Posted on June 28, 2015
What happens when an unfinished American fort made out of palmetto logs and sand – a fort with just 31 cannons – was attacked by the British Royal Navy with their 270 cannons?
The Americans withstood the attack and held onto the fort!
On this date in 1776 – just a week before the Declaration of Independence was adopted by the Continental Congress – a fort on Sullivan's Island in South Carolina was attacked from the sea by a fleet of British ships and from the land by 2,000 British soldiers.
How-oh-how, you might ask, did the greatly outnumbered Americans win?
The American forces had 780 sharpshooters to defend the fort. The channel between Long Island, where the British troops had landed, and Sullivan Island was too deep for the land forces to wade across. And they couldn't come across by small boat without getting picked off by sharpshooters.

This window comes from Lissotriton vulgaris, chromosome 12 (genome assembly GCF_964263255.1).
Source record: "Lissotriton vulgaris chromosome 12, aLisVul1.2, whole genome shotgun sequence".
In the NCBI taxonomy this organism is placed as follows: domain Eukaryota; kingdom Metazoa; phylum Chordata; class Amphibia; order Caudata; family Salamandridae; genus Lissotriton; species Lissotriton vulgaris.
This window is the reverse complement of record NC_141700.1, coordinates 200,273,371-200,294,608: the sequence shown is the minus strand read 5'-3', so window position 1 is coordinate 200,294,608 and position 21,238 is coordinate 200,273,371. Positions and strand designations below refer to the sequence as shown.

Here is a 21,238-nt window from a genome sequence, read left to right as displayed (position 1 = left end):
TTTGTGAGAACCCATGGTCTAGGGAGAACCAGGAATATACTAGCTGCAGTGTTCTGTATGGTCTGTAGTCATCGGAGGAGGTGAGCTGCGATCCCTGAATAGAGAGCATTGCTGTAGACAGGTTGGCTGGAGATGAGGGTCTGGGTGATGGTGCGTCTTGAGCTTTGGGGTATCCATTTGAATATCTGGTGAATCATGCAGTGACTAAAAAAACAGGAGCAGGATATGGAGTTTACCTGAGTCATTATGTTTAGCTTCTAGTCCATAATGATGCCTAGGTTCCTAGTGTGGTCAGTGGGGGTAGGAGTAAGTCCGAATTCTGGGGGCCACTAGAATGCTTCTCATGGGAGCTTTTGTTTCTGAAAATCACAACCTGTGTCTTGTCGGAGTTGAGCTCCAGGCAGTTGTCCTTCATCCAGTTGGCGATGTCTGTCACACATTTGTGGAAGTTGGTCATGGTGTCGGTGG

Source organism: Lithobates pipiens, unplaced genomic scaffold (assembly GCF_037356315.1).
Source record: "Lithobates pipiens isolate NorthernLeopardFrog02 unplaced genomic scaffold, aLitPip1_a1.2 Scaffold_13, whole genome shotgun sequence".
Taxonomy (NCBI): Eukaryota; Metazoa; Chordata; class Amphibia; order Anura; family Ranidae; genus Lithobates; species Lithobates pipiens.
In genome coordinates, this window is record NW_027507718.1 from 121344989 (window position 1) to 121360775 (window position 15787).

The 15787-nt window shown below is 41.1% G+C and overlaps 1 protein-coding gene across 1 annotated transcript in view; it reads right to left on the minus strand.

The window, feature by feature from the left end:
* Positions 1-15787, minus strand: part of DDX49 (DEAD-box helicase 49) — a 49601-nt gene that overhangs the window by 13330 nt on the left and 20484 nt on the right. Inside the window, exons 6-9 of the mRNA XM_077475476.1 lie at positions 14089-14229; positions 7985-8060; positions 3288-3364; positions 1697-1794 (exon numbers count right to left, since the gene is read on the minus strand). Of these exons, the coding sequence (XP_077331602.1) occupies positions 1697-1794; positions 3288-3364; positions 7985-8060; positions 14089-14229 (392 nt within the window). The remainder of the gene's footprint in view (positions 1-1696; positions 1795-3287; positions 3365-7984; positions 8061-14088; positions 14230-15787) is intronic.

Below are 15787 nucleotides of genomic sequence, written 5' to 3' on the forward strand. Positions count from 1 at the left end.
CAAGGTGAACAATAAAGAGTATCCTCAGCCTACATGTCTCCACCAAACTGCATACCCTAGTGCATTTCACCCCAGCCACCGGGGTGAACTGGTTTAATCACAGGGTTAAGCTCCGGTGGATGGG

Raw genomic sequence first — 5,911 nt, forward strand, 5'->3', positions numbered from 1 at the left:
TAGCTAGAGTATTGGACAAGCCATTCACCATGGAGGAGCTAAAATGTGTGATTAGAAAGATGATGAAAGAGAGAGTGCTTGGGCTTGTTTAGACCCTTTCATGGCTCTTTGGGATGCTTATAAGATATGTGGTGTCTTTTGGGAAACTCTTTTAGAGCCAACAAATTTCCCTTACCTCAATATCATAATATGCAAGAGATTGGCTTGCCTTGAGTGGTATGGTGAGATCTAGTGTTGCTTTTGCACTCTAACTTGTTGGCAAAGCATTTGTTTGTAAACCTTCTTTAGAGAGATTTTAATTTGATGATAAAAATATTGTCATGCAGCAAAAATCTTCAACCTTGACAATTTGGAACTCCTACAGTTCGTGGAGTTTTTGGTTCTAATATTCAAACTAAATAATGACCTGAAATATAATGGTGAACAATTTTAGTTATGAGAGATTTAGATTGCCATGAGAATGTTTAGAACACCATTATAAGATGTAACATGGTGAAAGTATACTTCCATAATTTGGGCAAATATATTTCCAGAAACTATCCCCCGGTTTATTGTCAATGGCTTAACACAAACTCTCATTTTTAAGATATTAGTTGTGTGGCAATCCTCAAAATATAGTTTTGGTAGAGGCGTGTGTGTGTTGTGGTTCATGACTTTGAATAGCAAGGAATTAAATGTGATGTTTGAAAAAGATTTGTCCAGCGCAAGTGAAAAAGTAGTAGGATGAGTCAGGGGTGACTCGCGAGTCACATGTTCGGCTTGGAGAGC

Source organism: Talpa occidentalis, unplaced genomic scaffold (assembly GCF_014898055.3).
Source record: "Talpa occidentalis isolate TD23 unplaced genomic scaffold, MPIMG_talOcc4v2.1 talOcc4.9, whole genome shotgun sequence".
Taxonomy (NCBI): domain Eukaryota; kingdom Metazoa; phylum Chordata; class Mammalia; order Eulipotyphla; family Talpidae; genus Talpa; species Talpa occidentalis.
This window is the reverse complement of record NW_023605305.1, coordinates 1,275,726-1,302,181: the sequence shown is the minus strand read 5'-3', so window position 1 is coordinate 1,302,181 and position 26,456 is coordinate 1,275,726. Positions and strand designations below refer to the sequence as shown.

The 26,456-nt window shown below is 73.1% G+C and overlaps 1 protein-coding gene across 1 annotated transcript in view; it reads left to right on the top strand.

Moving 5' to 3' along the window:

In the meantime, the British had miscalculated the depth of the water, so some of their ships ran aground. With those ships stuck or damaged, the others couldn't organize a proper attack.
Finally, the ships that fired cannons at the fort made very little impact, because the palmetto logs were sort of spongy; they absorbed the impact of the cannon balls without affecting the fort or its occupants. On the other hand, the cannon fire by the Americans badly damaged the British fleet.
After about nine hours, the British withdrew. They didn't attack any harbor or city in South Carolina again until 1780.
By the way, the Liberty Flag used during this battle to rally the troops later served as the inspiration for South Carolina's state flag. It makes a lot of sense to me, now, that the palmetto tree appears on the flags – because the palmetto really did safeguard the Americans against the British attack!
The anniversary of this first American victory in South Carolina, during the Revolutionary War, was celebrated the next year as Palmetto Day. Eventually, it became Carolina Day.
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